The Natural Resources Council of Maine has 12,000 members, a long list of accomplishments and, yes, a few political opponents.
by John Richardson, staff writer
Maine has passed some of the country’s most aggressive environmental laws, from a ban on billboards in 1969 to a light bulb-recycling program signed by Gov. John Baldacci on Monday.
For the past 50 years, the Natural Resources Council of Maine has been at the center of the action.
“If you stop and think about what the state of Maine could have looked like without the Natural Resources Council, it might have been a far different place,” said Bill Townsend, who joined the organization as a young Skowhegan lawyer just after its founding in 1959.
NRCM, as it’s commonly known in the State House, will mark its 50th birthday on Thursday. Townsend and a long list of other alumni and longtime supporters will be in Augusta to celebrate and reminisce.
The council was formed as a collaboration of several other groups, including Maine Audubon, The Nature Conservancy, the Garden Club Federation and the Pine Tree Rifle and Pistol Society, according to Townsend.
“There were a lot of organizations that were interested in a part or an aspect of the overall picture, but there was nobody there to look at the whole thing,” Townsend said.
The organization now has 24 employees and eight lobbyists who are familiar faces, and voices, in legislative hearings and agency proceedings. The NRCM also has 12,000 members and supporters and receives more than $2 million a year in contributions to do its work.
One of the group’s first efforts was to keep dams and development out of the Allagash River, helping lead to the creation of the Allagash Wilderness Waterway in 1966. It successfully fought against dams on the St. John River and West Branch of the Penobscot; a nuclear reactor and aluminum smelter near Acadia National Park; and an oil refinery in Eastport, among other things.
More recently, it has lobbied for bills to fight climate change, and has opposed rezoning land around Moosehead Lake for homes and resorts.
Angus King, who would serve as Maine’s governor in 1994, got his start in Maine politics as a lobbyist for the NRCM and other environmental groups in the mid-1970s.
“A young lawyer in the (Attorney General’s Office) and I sat in his office and drafted the billboard bill. What we did was we took Vermont’s law, and every place it said ‘Vermont,’s we crossed it out and put in the word ‘Maine,’s ” King said Tuesday.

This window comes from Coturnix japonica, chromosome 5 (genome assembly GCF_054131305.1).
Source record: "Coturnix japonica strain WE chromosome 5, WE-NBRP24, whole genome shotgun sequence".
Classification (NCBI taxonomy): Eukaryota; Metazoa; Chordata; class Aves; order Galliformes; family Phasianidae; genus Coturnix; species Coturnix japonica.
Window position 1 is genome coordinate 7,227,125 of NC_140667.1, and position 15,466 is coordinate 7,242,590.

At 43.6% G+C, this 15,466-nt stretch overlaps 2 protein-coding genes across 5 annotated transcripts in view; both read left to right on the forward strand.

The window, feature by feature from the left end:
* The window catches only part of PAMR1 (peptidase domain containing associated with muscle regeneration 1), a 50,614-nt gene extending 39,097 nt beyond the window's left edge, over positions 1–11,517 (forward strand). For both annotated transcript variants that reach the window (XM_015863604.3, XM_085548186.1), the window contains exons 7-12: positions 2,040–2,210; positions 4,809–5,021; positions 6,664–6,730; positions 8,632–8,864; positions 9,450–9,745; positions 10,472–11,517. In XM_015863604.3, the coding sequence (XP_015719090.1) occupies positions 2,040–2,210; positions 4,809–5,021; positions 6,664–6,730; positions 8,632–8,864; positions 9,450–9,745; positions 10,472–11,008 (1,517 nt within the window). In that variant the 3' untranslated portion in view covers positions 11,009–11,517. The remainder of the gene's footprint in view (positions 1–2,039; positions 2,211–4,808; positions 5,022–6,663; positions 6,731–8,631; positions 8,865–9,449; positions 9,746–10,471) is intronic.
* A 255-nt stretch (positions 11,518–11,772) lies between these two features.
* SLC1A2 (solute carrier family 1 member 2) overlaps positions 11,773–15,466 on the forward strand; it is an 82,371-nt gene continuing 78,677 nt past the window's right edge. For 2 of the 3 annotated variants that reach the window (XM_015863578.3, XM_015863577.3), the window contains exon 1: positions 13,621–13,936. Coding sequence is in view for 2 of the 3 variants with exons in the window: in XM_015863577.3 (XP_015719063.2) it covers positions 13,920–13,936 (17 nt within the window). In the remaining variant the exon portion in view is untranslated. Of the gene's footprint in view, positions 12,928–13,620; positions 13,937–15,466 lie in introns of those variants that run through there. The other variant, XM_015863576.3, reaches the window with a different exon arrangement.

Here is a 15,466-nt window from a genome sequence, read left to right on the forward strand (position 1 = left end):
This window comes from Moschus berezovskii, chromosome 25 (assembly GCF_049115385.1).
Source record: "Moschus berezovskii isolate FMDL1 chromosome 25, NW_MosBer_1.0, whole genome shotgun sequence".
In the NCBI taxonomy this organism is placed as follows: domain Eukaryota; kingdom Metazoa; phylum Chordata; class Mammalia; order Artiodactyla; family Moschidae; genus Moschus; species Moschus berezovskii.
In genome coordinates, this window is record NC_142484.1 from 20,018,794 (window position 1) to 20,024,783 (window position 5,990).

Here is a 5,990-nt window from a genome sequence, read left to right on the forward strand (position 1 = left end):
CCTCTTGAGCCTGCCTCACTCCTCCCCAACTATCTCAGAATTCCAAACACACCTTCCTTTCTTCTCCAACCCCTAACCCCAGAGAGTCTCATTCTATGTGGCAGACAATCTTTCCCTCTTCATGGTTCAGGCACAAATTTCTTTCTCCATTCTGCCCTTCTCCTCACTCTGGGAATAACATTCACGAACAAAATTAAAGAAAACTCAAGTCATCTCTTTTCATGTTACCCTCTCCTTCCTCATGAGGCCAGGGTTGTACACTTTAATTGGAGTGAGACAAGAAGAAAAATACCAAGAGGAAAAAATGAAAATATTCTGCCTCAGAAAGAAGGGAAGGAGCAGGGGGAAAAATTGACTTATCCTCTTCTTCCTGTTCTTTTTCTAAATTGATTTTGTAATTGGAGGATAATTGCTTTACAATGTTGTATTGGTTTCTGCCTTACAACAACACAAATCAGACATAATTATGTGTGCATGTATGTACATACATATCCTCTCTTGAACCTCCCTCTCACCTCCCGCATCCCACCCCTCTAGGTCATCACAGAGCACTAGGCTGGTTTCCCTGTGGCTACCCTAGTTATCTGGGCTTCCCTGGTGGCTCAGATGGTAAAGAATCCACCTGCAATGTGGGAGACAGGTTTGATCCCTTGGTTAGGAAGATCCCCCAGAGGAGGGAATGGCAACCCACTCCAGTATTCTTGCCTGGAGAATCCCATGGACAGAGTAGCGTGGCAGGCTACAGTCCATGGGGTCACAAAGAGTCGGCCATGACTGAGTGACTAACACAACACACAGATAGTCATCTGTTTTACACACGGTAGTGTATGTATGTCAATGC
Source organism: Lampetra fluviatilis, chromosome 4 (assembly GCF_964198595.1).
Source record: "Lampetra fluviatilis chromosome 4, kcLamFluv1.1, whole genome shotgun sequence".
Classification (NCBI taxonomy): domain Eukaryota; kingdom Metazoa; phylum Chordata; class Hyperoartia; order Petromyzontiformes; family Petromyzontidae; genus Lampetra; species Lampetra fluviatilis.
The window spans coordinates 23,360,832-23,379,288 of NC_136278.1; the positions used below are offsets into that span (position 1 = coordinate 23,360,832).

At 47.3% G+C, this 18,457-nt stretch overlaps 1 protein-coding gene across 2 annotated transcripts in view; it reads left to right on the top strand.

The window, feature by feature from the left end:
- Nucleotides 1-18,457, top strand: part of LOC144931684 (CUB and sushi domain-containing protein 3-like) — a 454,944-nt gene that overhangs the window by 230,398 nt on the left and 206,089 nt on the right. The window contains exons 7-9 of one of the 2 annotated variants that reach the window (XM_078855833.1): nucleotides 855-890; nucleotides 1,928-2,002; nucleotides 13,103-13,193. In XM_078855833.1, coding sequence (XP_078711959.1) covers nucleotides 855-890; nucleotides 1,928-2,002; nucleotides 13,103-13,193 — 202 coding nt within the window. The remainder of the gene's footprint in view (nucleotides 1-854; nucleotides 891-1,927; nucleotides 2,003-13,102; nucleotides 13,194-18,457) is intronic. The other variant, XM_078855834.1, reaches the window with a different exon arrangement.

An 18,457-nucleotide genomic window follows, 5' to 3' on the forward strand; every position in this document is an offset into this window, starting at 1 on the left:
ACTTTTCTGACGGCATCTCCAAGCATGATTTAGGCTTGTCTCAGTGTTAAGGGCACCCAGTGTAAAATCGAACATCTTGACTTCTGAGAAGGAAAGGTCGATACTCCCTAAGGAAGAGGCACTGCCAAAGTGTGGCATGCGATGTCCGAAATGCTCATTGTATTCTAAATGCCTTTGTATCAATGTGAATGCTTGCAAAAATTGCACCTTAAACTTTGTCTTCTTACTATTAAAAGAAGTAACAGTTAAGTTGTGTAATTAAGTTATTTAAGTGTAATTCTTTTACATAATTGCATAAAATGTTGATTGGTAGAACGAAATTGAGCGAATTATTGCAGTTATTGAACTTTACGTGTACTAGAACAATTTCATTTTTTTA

Getting it passed was more difficult, especially given that there were already nearly 5,000 billboards up around the state.
“We had them all over the place,” King said. Now, “because you don’t see them, you don’t notice they’re not there.”>/p>
King also helped the group win passage of the state’s bottle bill, which effectively reduced litter by placing a deposit on drink containers.
“That was a real battle,” he said.
King stopped lobbying after a few years to focus on his law career in Brunswick. The NRCM’s political clout came back to haunt King after he became governor, by lobbying against his proposed compromise on clear-cutting and forestry management.
“We worked together on a lot of things, and there were issues where I wasn’t their favorite governor,” he said.
“It’s a great organization that has served Maine well. If we didn’t have it, we’d have to invent it,” King said.
The advocacy group also has its share of political opponents, and longtime state Rep. Henry Joy, R-Crystal, is proud to be one.
“They pretend to be such a do-gooding organization, and actually they have one goal in mind, and that’s to turn all the northern part of Maine and Down East into a national park,” Joy said. “When it comes to the Natural Resources Council of Maine, I’m not a big fan.”>/p>
Joy said he disagrees with the group on virtually everything, including the billboard ban and the nuclear plant near Acadia.
“They would have helped business and that’s why they were against them,” he said. “They’re very clever people and they have access to millions of dollars.”>/p>
But sometimes, even political rivals might be on the same side.
“The bottle bill – I have no problem with that,” Joy said. “It did give a chance to clean up the roadsides.”>/p>https://www.nrcm.org/about-nrcm/timeline-of-nrcms-history/nrcm-50th-celebration/, and there’s much more to come.
Participants can earn “Brownie Points” that make them eligible for raffle prizes donated by Maine businesses, including a Manatee Deluxe Kayak Package gen